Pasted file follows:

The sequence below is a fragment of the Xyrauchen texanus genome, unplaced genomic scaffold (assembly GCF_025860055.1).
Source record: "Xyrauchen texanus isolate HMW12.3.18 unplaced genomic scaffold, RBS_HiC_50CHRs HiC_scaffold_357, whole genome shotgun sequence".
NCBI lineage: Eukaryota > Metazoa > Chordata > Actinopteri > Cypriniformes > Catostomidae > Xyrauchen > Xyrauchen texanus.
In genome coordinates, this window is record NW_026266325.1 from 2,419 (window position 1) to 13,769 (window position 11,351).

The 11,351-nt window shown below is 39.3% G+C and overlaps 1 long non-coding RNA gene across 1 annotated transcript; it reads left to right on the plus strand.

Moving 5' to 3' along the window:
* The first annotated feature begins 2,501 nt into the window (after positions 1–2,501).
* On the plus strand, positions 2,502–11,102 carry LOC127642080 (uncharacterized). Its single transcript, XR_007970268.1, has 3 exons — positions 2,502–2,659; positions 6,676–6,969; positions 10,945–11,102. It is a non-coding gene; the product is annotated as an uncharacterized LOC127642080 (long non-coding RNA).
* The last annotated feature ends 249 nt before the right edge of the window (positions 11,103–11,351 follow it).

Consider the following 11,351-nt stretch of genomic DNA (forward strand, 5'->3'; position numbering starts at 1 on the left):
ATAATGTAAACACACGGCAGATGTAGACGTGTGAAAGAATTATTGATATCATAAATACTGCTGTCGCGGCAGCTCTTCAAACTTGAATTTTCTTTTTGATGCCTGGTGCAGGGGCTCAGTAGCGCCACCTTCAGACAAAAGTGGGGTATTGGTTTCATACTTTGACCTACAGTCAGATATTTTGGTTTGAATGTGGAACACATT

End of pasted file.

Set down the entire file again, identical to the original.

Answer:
The sequence below is a fragment of the Xyrauchen texanus genome, unplaced genomic scaffold (assembly GCF_025860055.1).
Source record: "Xyrauchen texanus isolate HMW12.3.18 unplaced genomic scaffold, RBS_HiC_50CHRs HiC_scaffold_357, whole genome shotgun sequence".
NCBI lineage: Eukaryota > Metazoa > Chordata > Actinopteri > Cypriniformes > Catostomidae > Xyrauchen > Xyrauchen texanus.
In genome coordinates, this window is record NW_026266325.1 from 2,419 (window position 1) to 13,769 (window position 11,351).

The 11,351-nt window shown below is 39.3% G+C and overlaps 1 long non-coding RNA gene across 1 annotated transcript; it reads left to right on the plus strand.

Moving 5' to 3' along the window:
* The first annotated feature begins 2,501 nt into the window (after positions 1–2,501).
* On the plus strand, positions 2,502–11,102 carry LOC127642080 (uncharacterized). Its single transcript, XR_007970268.1, has 3 exons — positions 2,502–2,659; positions 6,676–6,969; positions 10,945–11,102. It is a non-coding gene; the product is annotated as an uncharacterized LOC127642080 (long non-coding RNA).
* The last annotated feature ends 249 nt before the right edge of the window (positions 11,103–11,351 follow it).

Consider the following 11,351-nt stretch of genomic DNA (forward strand, 5'->3'; position numbering starts at 1 on the left):
ATAATGTAAACACACGGCAGATGTAGACGTGTGAAAGAATTATTGATATCATAAATACTGCTGTCGCGGCAGCTCTTCAAACTTGAATTTTCTTTTTGATGCCTGGTGCAGGGGCTCAGTAGCGCCACCTTCAGACAAAAGTGGGGTATTGGTTTCATACTTTGACCTACAGTCAGATATTTTGGTTTGAATGTGGAACACATT